Jan 10, 2018
I used the measurements off of the two aluminum handles I made earlier to create 13 more.
The parts that get glued in the wooden panels are the same for all 15 panels. .389" x .4" (high) shoulder for the Boca bearing to sit on and a 1" x .25" plug that is sandwiched between the wooden panels.
The aluminum handles for the cogged wooden panels are slightly different than the plain panels.
The cogged handles have an additional machined shoulder that sits on the top of the bearing so that the handle does not clamp down on the cog, allowing it to spin freely.
.6" riser for the 1" wide handle.
This gives you an idea of how many pieces can be machined from one bar.
Keep in mind there are a total of 30 components, 15 handles and 15 pieces glued in the panels. I was originally hoping to use mostly standard hardware but ended up machining all of these manually.
Afterwards, each handle had to be filed with a square hole on one side to fit a carriage bolt that has a square shoulder.
To distinguish the drive gear and end gear from the sliding gears, I used a frosted white acrylic.
For the sliding gears mounted to the wooden panels, I laser cut some smoked black acrylic and sandblasted them for a softer grey look.
The panels consisted of two different thickness of Mahogany with 3 different cut patterns.
I used a table saw to cut 3" x 3" squares and then placed them in the laser cutter. To keep the cut pattern accurate, I cut out a 3" x 3" square out of acrylic and was left with a 3" x 3" hole. I place each tile in this "jig" and applied the appropriate pattern.
The top panel (left) is 1/8" thick and has a hole laser cut through for the bearing's aluminum seat. The center panel (center) is 1/4" with a hole for the piece of machined aluminum and 4 holes for the brass rods. Since it is 1/4" thick mahogany, it is too dense to be cut on the 40 watt laser I am using. However I use the accuracy of the laser to etch a pattern that I can then center punch and drill out on a drill press. The bottom panels (right) have a 1/2" hole for the nut that secures the handle and 4 holes for the brass rods that slide against the steel base. These pins also allow the 2 bottom panels to be aligned when they are glued together.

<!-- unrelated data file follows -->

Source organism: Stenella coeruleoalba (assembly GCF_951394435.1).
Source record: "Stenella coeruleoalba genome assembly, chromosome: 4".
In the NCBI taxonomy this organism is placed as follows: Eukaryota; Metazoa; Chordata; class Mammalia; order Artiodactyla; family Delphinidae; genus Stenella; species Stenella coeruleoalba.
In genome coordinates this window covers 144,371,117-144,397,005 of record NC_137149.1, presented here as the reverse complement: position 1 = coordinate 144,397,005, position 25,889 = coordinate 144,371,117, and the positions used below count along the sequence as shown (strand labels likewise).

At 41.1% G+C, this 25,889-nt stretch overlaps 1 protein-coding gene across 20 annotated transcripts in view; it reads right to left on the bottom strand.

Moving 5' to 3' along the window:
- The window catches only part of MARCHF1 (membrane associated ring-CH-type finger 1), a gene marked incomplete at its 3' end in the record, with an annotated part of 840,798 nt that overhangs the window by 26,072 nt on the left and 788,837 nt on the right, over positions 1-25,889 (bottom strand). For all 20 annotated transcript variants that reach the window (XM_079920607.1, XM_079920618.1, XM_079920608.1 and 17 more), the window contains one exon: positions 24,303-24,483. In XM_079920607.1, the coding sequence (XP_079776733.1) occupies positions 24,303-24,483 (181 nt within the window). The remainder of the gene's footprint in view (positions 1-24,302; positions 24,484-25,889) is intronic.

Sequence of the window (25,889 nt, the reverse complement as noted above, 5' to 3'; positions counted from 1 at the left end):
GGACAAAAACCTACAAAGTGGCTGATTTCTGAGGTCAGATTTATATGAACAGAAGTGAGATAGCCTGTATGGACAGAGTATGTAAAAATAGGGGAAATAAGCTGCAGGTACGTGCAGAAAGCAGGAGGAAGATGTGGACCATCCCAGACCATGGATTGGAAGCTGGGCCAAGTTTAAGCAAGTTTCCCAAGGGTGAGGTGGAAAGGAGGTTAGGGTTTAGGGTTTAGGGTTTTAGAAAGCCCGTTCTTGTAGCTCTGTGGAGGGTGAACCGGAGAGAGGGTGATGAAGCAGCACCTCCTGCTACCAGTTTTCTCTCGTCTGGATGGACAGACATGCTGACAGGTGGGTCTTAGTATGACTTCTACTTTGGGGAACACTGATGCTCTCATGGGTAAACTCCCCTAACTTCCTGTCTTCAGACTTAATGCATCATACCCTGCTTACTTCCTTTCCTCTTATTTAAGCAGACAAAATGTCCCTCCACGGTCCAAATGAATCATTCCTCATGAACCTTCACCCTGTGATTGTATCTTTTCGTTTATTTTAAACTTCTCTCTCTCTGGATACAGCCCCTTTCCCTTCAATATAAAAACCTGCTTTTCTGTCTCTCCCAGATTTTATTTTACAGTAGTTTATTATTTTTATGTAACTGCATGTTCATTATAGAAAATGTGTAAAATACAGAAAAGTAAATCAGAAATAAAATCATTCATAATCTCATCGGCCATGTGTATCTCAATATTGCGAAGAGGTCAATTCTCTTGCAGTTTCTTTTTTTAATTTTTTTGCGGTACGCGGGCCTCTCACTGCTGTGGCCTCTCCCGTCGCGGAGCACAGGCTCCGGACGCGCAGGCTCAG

Now that the aluminum has been machined and each panel has been drilled and cut out, they are ready to be glued together.
I will be gluing the 3 sections of each panel together and then clamp everything up. I need a clamp for each side of each panel (4) but do not have 60 small clamps so I plan on stacking several panels together and then clamp them like a huge Big Mac. Since the brass pins stick out of the bottom of each panel, I have to create spacer panels with holes drilled in them. These will be thrown out later so I just use 1/8" plywood.
The threaded aluminum pieces and 4 brass rods are placed in the middle panel. The bottom panel is aligned with the middle by the brass rods while the top is aligned by placing the edge of the top panel and bottom panel against the workbench. Once everything is lined up and stacked, I use 4 clamps to hold them together. Since the wood is thin it is often warped to some degree so clamps need to be used on all 4 edges.
Pictured here are the original test panels. I only clamped them together one panel at a time, but for the final panels, I stacked 5 together at a time.
Here are the final parts for assembly.
Here is a short video of a couple different kinds of bearings I used in the projects. Once set is steel and the other is a lightweight, smoother bearing. They're pretty cool.
I welded a steel frame, motor mount and end gear mount using 1" x 1/8" thick angle iron.
I originally designed the panels to slide together with very little space between each panel. The video game is designed like this and I also thought it would be better for the gears. However, when trying to slide together several geared panels in one corner, the gears will not slide into place.
Here is a walk through of the puzzle. I have decided to remove the magnets from the base to allow for a smoother movement of each panel. Since the panels need to be a little loose to keep the gears from binding, the magnets are working against the user, prohibiting smooth movement. In order to keep up the tolerance of gears' spacing and also allow for clusters of gears without binding, I think the gear needs to be able to be lifted up as it moves to another section. This is more complicated and requires some rethinking of how the handles are fabricated. If this is resolved then it would make sense to reinstall the magnets and angle the game from a horizontal position to a slightly angled position (like a laptop screen).
Here is the puzzle in action with out me going on and on about it.